Potential issues using low powered tube amp with electrostatic speakers


In a previous post I was requesting information concerning the operation class of a pair of tube integrated monoblock amps that I got as part of a trade. For purposes of this question, though, knowing that is probably not important. These amps were ordered by a local discriminating audio hobbyist who moved shortly after their delivery and we have no way of contacting him or the designer/ builder for details but here's what we think we know. The original said they were designed for class A operation.
The input tube is a 6EU7; the output tubes are 4 EL34's with 2 enclosed top mounted transformers with one smaller transformer inside the chassis. There is an off on power switch, a toggle switch of unknown function, VU meter and volume control pot. Because I've owned 2 Cary Audio amps that had switches to switch between ultra linear and triode (class A?) modes I'm thinking this one might be the same.

Now for the question; because I'm using these with Martin Logan Ethos speakers I'm concerned about high current demands with their dramatic fluctuations in impedance loading and how that may result in damage to these amps. I've used other electrostats (ML Odyssey) and Cary 808r amp which I very much enjoyed. I'm equally happy with this combo.
Any advice would be appreciated.
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Hmmm, it might work but I wouldn't bet that you will be happy.  The Ethos speakers use a powered sub section and are rated at 92dB.  But my guess is that you are not going to get optimal performance from this amp/speaker combination.  You haven't mentioned some other important information.  I assume that these monoblocks are rated at about 8 Wpc.  Is this at 4, 8 or 16 ohms?

I've been using them for about 10 days and am very happy with the sound. Several of my hobbyist friends estimate the power to be approx in the mid thirties at 8 ohms; if the switch referred to is what we think, in triode mode its output may be in the 17WPC range. I'm using the 8wpc posts. My concern, though, goes to the potential of damage, not sound quality. 
Tube amps are inherently rugged! Even into the low impedance (1 ohm) high frequencies of the ML's panels. Just don't use them (or any transformer-coupled) tube amp without a speaker connected! That will kill them!
Thanks, that's the kind of information I wanted to hear. I had no problem with electrostats and tubes in the past but because of the less powerful amp in this case I'm just a little apprehensive. Btw, I neglected to say that, although these are integrated amps, I'm using them set at full volume settings as power amplifiers and with gain setting from the preamp at approx1/3 of max the volume is extreme. Even though we haven't yet determined the class of operation, then, I think I can assume that the power is at least adequate for these speakers.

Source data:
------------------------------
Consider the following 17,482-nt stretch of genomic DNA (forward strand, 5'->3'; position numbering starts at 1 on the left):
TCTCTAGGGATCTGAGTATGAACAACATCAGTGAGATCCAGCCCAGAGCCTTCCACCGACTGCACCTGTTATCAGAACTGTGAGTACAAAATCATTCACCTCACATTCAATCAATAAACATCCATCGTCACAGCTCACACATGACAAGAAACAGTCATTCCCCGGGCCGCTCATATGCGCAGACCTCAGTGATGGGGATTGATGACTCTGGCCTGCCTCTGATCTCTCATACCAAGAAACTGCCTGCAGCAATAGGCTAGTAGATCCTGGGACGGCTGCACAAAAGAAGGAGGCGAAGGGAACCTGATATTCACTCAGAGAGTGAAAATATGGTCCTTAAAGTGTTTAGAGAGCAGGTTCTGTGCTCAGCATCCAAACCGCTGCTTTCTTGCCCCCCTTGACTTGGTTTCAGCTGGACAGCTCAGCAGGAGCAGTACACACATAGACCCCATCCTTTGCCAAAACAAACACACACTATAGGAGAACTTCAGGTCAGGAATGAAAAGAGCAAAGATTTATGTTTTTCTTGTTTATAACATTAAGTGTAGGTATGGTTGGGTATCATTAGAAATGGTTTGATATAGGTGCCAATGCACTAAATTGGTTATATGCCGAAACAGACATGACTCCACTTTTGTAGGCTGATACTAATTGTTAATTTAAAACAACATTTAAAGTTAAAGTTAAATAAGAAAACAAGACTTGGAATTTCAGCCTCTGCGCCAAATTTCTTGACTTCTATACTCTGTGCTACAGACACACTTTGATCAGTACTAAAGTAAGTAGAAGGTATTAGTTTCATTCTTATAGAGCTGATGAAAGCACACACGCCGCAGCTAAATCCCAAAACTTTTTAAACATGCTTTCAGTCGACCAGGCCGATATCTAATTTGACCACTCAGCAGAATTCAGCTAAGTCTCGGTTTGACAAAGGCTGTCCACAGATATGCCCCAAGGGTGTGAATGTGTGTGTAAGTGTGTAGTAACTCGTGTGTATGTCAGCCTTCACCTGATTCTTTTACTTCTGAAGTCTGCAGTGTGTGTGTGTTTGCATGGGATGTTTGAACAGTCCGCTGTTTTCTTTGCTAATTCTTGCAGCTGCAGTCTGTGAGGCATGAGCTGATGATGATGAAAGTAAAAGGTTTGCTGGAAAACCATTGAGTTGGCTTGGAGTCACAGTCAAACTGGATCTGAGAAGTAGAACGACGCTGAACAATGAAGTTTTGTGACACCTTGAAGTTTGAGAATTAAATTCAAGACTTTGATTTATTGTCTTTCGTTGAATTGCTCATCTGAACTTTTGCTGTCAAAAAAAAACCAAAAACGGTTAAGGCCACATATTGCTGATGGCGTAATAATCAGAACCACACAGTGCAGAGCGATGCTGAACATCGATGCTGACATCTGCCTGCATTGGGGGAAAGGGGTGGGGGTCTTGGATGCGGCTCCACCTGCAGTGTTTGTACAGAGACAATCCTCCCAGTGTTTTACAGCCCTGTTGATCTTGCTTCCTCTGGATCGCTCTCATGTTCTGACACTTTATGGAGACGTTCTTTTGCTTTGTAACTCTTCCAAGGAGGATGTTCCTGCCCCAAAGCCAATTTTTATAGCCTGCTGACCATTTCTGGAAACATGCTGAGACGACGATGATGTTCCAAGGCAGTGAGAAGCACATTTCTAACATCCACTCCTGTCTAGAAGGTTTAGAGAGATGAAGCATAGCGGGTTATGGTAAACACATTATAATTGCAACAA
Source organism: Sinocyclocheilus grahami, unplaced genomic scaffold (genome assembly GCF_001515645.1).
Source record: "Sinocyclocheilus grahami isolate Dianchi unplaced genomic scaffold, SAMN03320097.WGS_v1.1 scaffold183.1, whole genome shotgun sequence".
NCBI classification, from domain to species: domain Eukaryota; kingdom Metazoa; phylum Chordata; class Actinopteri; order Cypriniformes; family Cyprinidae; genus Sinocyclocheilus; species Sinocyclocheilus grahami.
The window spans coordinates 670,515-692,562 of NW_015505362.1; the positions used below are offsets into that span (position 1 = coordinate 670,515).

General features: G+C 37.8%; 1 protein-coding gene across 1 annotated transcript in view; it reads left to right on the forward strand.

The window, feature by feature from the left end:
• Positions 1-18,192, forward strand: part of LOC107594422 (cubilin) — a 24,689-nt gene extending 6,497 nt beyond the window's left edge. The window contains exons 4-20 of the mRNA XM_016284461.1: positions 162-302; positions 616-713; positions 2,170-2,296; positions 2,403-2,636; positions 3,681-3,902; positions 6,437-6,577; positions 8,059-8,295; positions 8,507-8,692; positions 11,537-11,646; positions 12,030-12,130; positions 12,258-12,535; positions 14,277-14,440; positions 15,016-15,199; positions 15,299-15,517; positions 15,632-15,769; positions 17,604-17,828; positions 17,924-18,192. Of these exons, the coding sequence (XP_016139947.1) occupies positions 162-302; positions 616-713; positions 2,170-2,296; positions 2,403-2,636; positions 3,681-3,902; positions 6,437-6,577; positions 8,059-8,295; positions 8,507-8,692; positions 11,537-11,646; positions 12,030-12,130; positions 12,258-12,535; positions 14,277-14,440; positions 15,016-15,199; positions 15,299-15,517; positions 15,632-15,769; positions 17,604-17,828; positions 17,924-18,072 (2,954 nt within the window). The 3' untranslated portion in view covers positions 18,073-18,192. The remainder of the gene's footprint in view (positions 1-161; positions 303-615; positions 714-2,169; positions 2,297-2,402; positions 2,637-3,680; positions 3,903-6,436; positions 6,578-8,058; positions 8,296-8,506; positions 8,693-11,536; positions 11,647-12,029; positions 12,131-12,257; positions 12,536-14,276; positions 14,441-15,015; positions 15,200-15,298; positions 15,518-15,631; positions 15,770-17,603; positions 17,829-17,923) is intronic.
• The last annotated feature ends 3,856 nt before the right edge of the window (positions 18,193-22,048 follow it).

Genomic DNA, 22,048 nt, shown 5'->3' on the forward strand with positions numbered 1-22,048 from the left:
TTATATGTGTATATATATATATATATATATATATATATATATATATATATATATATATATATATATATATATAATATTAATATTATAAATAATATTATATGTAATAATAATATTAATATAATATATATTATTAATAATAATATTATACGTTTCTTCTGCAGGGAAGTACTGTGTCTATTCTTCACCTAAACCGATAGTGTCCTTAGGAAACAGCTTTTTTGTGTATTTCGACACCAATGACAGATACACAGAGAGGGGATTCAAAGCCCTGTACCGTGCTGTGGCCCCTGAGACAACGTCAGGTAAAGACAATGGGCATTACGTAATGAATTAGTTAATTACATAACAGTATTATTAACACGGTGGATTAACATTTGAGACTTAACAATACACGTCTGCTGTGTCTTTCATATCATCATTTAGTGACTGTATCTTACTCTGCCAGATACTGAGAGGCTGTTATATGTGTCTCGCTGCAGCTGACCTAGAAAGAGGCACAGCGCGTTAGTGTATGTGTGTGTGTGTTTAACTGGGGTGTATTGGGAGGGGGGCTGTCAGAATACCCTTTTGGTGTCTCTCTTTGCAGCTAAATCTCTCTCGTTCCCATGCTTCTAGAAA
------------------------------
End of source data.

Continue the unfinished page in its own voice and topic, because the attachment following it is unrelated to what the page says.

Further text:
I just discovered that my images did download under"systems"  under the title "broadston's system"  I hope this helps. 
Use the amp on the lowest impedance taps, 4 ohms in this case.

Martin Logans tend to be low impedance, often 4 ohms at the crossover point with the woofer, decreasing to 0.5 Ohms or so at 20KHz.
If the amplifier sounds a bit dark or rolled off on top, it may be the low impedance messing with it. You can correct this using a set of ZEROs (www.zeroimpedance.com).

You won't damage the amps in any event, at least no on account of being hooked up to these speakers.
I used big VTL 300 Deluxe monoblocks on Martin Logan Quest Z speakers (they have a cone woofer) and they didn’t work out at all. The VTLs are really big monsters.

The ML quests were known to be difficult loads on an amp. The sound was really not that good. I replaced the speakers, not the amps, and purchased a pair of Magnepan 20, top of the line speakers and the matching worked very well. I lived with this setup for about 10 years and was very satisfied.
What I found really interesting was the problem was not in the bass. That is what everyone told me would be the problem but it was not at all..... the sound was "glassy" in the mids and upper frequencies. I never heard this characteristic before. There is no doubt, it was the tube amplification. Before I purchased the MLs, I was traveling and when I would be in a new town, I would pop into a high end dealer and listen and quickly decided on the MLs. All the shops powered the MLs with transistor amps. I figured my VTLs were monsters so I would have no problem. Wrong.

Of course, after I described what I was hearing to my local stereo shop, the guy said "Oh that is the tubes, you can;t drive MLs with tubes"... Great.
A simple test is just borrow a friend;s transistor amp and compare for yourself.  The transistor amp does not have to be a big one, just a quality unit.... you will see (or hear).
Peace,
Bruce in Philly

There is no doubt, it was the tube amplification. Before I purchased the MLs, I was traveling and when I would be in a new town, I would pop into a high end dealer and listen and quickly decided on the MLs. All the shops powered the MLs with transistor amps. I figured my VTLs were monsters so I would have no problem. Wrong.

Of course, after I described what I was hearing to my local stereo shop, the guy said "Oh that is the tubes, you can;t drive MLs with tubes"... Great.
You certainly can- I have had customers driving MLs with great success for the last 28 years, and we make OTLs! You use something called the ZERO (www.zeroimpedance.com). That gets rid of the glassy sound and opens up the highs.